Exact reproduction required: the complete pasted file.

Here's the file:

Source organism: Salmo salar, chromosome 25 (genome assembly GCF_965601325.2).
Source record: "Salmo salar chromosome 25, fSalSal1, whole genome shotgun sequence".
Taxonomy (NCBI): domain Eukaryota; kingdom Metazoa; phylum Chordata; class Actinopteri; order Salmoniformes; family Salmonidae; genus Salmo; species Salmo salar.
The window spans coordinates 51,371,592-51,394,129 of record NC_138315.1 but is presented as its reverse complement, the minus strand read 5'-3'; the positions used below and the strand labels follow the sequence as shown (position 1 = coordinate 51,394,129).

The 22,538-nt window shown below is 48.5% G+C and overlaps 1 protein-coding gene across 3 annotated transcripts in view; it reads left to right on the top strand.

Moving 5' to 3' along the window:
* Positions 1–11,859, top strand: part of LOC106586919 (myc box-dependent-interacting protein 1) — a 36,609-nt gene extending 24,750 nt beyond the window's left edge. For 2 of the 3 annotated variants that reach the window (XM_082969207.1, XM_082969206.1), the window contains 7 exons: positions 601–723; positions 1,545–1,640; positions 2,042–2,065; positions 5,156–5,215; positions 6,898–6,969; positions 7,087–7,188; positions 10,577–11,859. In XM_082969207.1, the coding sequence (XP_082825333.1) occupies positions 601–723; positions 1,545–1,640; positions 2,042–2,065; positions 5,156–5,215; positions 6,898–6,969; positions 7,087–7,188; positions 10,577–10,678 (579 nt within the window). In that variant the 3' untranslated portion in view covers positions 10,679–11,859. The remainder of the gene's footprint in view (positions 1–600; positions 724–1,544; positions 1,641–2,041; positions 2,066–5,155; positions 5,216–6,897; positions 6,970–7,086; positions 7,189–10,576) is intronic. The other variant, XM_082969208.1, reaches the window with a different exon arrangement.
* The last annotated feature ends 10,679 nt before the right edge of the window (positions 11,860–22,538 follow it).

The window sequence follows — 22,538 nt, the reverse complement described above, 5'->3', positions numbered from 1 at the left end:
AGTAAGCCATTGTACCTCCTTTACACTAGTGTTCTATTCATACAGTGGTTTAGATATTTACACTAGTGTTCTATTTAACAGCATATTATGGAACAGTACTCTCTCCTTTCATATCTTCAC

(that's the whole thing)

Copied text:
Source organism: Salmo salar, chromosome 25 (genome assembly GCF_965601325.2).
Source record: "Salmo salar chromosome 25, fSalSal1, whole genome shotgun sequence".
Taxonomy (NCBI): domain Eukaryota; kingdom Metazoa; phylum Chordata; class Actinopteri; order Salmoniformes; family Salmonidae; genus Salmo; species Salmo salar.
The window spans coordinates 51,371,592-51,394,129 of record NC_138315.1 but is presented as its reverse complement, the minus strand read 5'-3'; the positions used below and the strand labels follow the sequence as shown (position 1 = coordinate 51,394,129).

The 22,538-nt window shown below is 48.5% G+C and overlaps 1 protein-coding gene across 3 annotated transcripts in view; it reads left to right on the top strand.

Moving 5' to 3' along the window:
* Positions 1–11,859, top strand: part of LOC106586919 (myc box-dependent-interacting protein 1) — a 36,609-nt gene extending 24,750 nt beyond the window's left edge. For 2 of the 3 annotated variants that reach the window (XM_082969207.1, XM_082969206.1), the window contains 7 exons: positions 601–723; positions 1,545–1,640; positions 2,042–2,065; positions 5,156–5,215; positions 6,898–6,969; positions 7,087–7,188; positions 10,577–11,859. In XM_082969207.1, the coding sequence (XP_082825333.1) occupies positions 601–723; positions 1,545–1,640; positions 2,042–2,065; positions 5,156–5,215; positions 6,898–6,969; positions 7,087–7,188; positions 10,577–10,678 (579 nt within the window). In that variant the 3' untranslated portion in view covers positions 10,679–11,859. The remainder of the gene's footprint in view (positions 1–600; positions 724–1,544; positions 1,641–2,041; positions 2,066–5,155; positions 5,216–6,897; positions 6,970–7,086; positions 7,189–10,576) is intronic. The other variant, XM_082969208.1, reaches the window with a different exon arrangement.
* The last annotated feature ends 10,679 nt before the right edge of the window (positions 11,860–22,538 follow it).

The window sequence follows — 22,538 nt, the reverse complement described above, 5'->3', positions numbered from 1 at the left end:
AGTAAGCCATTGTACCTCCTTTACACTAGTGTTCTATTCATACAGTGGTTTAGATATTTACACTAGTGTTCTATTTAACAGCATATTATGGAACAGTACTCTCTCCTTTCATATCTTCAC